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Monthly Peace Challenge October: I Have a Dream


It’s been pretty quiet on the Yaussiechick wordpress site. I know I have been very silent with my blog for a while now. I always like doing the Monthly Peace challenge that Kozo Hattori puts out and the month of October is almost done. I haven’t written a word about this challenge. I have been grappling with it for almost the entire month though trying to think of something provocative to say but sometimes I strive to do something and fail epically. I do want to write something though so here goes my attempt.

My dream of peace for our world isn’t very original. It has probably been stated before in more grandeur ways. On Sunday I was lazing around watching a documentary that Tom Shadyac had made entitled: I AM. In this documentary he actually made some very valid points about changing our world. It also falls in line with what we peace bloggers are trying to do and that is create a world of peace.

Imagine a world where Cooperation is the normal and not competition. Imagine a world where Compassion spreads across the world like a bushfire and not greed. If only we could make that change happen NOW, then the world could be transformed. In my dream world this is the alternative. In my world, it has happened and I can try and transform the world that I am living in today by remembering that living my life in cooperation, compassionately and valuing sharing instead of striving to be the best at all costs, I will be able to impact the world I am in RIGHT NOW.

The greatest philosophers and religious leaders know that in order for humanity to continue there needs to be cooperation and compassion. Jesus Christ, Ghandi, Martin Luther King, and the Dalai Lama speak of change through peaceful ways. They were seen as radicals of their time but they impacted the world they lived in one day at time and look at the legacy they have given us.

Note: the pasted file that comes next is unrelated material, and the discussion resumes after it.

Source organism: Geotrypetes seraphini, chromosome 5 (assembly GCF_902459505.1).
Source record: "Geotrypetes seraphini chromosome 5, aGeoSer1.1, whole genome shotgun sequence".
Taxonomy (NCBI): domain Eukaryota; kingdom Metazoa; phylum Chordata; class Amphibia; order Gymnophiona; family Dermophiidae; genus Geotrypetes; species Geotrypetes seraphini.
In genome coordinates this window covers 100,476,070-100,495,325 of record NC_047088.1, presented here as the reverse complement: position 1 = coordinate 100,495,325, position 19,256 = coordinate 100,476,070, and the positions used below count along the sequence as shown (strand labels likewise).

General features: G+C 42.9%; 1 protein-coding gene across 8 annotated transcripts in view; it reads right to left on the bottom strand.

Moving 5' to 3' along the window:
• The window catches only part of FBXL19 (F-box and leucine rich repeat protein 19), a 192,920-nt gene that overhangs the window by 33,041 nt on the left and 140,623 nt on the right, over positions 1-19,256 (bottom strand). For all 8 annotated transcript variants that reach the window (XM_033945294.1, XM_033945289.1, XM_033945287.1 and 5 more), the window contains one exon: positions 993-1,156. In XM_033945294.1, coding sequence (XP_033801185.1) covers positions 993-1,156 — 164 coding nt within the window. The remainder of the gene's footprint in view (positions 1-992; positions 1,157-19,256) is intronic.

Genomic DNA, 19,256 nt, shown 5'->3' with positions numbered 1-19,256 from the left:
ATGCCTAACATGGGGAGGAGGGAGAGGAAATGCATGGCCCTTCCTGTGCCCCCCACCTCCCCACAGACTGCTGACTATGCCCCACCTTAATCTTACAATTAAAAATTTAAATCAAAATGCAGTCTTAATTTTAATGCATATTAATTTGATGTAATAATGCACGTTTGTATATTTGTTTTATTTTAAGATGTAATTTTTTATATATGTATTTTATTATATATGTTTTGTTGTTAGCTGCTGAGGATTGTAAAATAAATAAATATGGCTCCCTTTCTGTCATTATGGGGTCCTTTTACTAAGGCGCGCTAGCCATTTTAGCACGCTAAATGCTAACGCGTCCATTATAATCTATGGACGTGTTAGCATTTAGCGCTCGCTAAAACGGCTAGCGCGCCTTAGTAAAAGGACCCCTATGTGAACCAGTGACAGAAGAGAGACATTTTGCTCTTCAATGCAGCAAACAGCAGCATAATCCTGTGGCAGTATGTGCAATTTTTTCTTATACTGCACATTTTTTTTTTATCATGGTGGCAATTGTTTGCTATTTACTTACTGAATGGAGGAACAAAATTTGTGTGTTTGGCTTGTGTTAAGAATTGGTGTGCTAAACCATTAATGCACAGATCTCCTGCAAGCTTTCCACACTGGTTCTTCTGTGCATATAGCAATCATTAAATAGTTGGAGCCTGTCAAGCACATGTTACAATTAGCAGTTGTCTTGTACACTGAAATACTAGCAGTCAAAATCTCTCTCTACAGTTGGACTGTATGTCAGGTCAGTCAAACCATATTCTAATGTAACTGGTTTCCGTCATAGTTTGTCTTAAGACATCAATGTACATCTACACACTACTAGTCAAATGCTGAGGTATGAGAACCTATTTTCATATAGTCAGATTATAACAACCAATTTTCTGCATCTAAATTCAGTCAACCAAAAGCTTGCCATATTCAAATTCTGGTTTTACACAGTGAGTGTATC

My dream world of peace which I hope to live by in reality revolves around cooperation, compassion, and most importantly sharing love. The following are other dreams of peace:

http://electronicbaglady.wordpress.com/2013/10/28/b4peace-imaginings/

http://fishofgold.net/2013/10/03/a-lesson-in-peace/

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A Lasting Imprint


Sometimes you think that you don’t really influence things around you or impact others but I came to a realization the other day after reading on Facebook about the death of a former coach whom I had as a homeroom teacher when I was in Seventh grade. Coach Causey was a really awesome teacher. He inspired a lot of students. I was really shook up and still can feel the effects of knowing he’s not back in Leesville. I feel so sad for his family because if I feel this bad, I can imagine how much worse it is for them since I have lost my own parents. I have an inkling of  the sense of loss that they are going through at this exact moment.